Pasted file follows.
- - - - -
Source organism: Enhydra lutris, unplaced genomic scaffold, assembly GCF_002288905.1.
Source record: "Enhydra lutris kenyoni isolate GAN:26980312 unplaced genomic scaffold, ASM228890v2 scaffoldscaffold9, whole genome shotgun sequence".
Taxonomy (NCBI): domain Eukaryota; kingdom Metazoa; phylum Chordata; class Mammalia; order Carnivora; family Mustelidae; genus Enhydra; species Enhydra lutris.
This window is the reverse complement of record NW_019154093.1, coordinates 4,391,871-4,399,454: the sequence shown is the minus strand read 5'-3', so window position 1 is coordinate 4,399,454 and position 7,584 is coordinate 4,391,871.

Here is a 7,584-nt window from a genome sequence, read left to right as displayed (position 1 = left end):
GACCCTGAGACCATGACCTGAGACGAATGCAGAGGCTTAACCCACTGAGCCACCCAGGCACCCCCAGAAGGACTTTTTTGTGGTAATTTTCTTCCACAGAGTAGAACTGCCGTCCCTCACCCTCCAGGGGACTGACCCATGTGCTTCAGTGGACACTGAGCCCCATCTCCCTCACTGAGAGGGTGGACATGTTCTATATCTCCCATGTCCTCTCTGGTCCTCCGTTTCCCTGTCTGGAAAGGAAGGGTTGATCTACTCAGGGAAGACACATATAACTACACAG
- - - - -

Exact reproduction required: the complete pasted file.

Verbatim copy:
Source organism: Enhydra lutris, unplaced genomic scaffold, assembly GCF_002288905.1.
Source record: "Enhydra lutris kenyoni isolate GAN:26980312 unplaced genomic scaffold, ASM228890v2 scaffoldscaffold9, whole genome shotgun sequence".
Taxonomy (NCBI): domain Eukaryota; kingdom Metazoa; phylum Chordata; class Mammalia; order Carnivora; family Mustelidae; genus Enhydra; species Enhydra lutris.
This window is the reverse complement of record NW_019154093.1, coordinates 4,391,871-4,399,454: the sequence shown is the minus strand read 5'-3', so window position 1 is coordinate 4,399,454 and position 7,584 is coordinate 4,391,871.

Here is a 7,584-nt window from a genome sequence, read left to right as displayed (position 1 = left end):
GACCCTGAGACCATGACCTGAGACGAATGCAGAGGCTTAACCCACTGAGCCACCCAGGCACCCCCAGAAGGACTTTTTTGTGGTAATTTTCTTCCACAGAGTAGAACTGCCGTCCCTCACCCTCCAGGGGACTGACCCATGTGCTTCAGTGGACACTGAGCCCCATCTCCCTCACTGAGAGGGTGGACATGTTCTATATCTCCCATGTCCTCTCTGGTCCTCCGTTTCCCTGTCTGGAAAGGAAGGGTTGATCTACTCAGGGAAGACACATATAACTACACAG